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Las Vegas nightclub scene evolves into dayclubs

It sounds like the Las Vegas casino nightclub craze is over as we know it.

The business model is broken for Las Vegas casino nightclubs, and visitors are turning to dayclubs and restaurant lounges in greater numbers and properties are responding.

That was the surprising take-away from Matthew Minichino, vice president of nightlife and daylife for Hard Rock International, when he spoke to a group of commercial real estate professionals at the monthly CCIM meeting on April 24 at The Orleans Hotel.

Basically, night clubs have lost the coolness factor where they once were viewed as a place to go out and see and meet celebrities. With social media, millennials can check out that action on Twitter and Instagram without spending any money.

And, money is also a factor. Those who spent $10,000 to $50,000 a night for VIP treatment have grown up and aren’t making those same trips to Las Vegas anymore and when they do, they aren’t spending it at nightclubs in those amounts.

Others who’ve paid $50 to $200 to get in a club just to be crammed into a space don’t see the value in that anymore.

Those people have other options with casinos opening nightclubs across the country where they live. Millennials are opting for music festivals that are growing around the country and provide an experience that’s more fun for them and their friends.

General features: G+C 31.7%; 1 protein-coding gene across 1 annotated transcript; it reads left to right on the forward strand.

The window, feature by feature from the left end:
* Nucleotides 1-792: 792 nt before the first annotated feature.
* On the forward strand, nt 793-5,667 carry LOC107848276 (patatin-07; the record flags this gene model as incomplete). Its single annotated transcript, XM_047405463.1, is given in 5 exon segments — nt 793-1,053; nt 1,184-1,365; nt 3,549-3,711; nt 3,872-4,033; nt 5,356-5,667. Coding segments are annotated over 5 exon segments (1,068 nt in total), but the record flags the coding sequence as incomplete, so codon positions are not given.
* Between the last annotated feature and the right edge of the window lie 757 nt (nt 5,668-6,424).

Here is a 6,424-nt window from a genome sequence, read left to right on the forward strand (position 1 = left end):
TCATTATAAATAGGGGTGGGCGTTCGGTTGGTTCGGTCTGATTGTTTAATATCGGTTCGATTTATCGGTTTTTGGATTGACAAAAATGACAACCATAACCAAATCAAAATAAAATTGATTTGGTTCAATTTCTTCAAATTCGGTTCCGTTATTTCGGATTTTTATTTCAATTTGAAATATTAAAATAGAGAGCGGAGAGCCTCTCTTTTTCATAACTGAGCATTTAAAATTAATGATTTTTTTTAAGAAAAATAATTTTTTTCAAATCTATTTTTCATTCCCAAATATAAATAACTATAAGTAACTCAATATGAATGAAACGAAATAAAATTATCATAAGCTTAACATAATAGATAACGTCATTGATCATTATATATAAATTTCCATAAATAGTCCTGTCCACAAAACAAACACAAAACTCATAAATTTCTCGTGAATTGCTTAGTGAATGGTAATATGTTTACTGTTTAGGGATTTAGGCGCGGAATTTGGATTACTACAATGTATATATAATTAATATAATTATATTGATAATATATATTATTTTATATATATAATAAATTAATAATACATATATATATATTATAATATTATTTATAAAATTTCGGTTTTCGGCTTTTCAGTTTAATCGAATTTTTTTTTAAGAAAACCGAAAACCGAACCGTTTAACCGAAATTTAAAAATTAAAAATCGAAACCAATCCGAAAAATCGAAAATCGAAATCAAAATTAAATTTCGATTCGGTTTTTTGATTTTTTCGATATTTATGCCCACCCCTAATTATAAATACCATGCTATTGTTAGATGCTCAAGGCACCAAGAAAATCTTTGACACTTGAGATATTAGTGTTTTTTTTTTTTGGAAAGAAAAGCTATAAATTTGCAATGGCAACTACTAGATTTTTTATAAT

When millennials come to Las Vegas, pool parties and dayclubs are where they can start before noon and go past 6 p.m. are the preferred way to party rather than late-night trip to a club.

Casinos are heeding that lesson and are applying that now and what they do in the future, Minichino said.

The latest to open was the KAOS Nightclub and Dayclub at The Palms. The dayclub measures more than 70,000 square feet and is touted as having the most number of pools at a North American resort. It has a seasonal dome so it can operate year-round and host about 5,000 people. The nightclub has about 30,000 square feet.

“When it comes to nightlife, you are starting to identify more hotels and casinos (that) are realizing what customer base they want to drive to the property,” Minichino said.

Minichino talked about how The Palms just rolled out its $100 million-plus build-out at KAOS to drive a 3,000 to 5,000 people to that property on a nightly basis.

“You are seeing so many additional forms of nightlife being built into these properties,” Minichino said. “There’s small intimate cocktail lounges. There’s a really cool concept at the Cosmo called the Barbershop,which is like a speakeasy – alive entertainment venue only 3,000 to 4,000 square feet. They are looking for small intimate concepts so that you can have more offerings and live entertainment.”

That’s how nightlife has expanded, so it’s just not a nightclub any longer, Minichino said. Every market has a Las Vegas-style nightclub, whereas 10 years ago that wasn’t the case and everyone would want to come here, he said.

“So, now the visitation per nightclub customer has gone down and because of that oversaturation the model is a little broken now and people are pivoting to a more controllable concept.”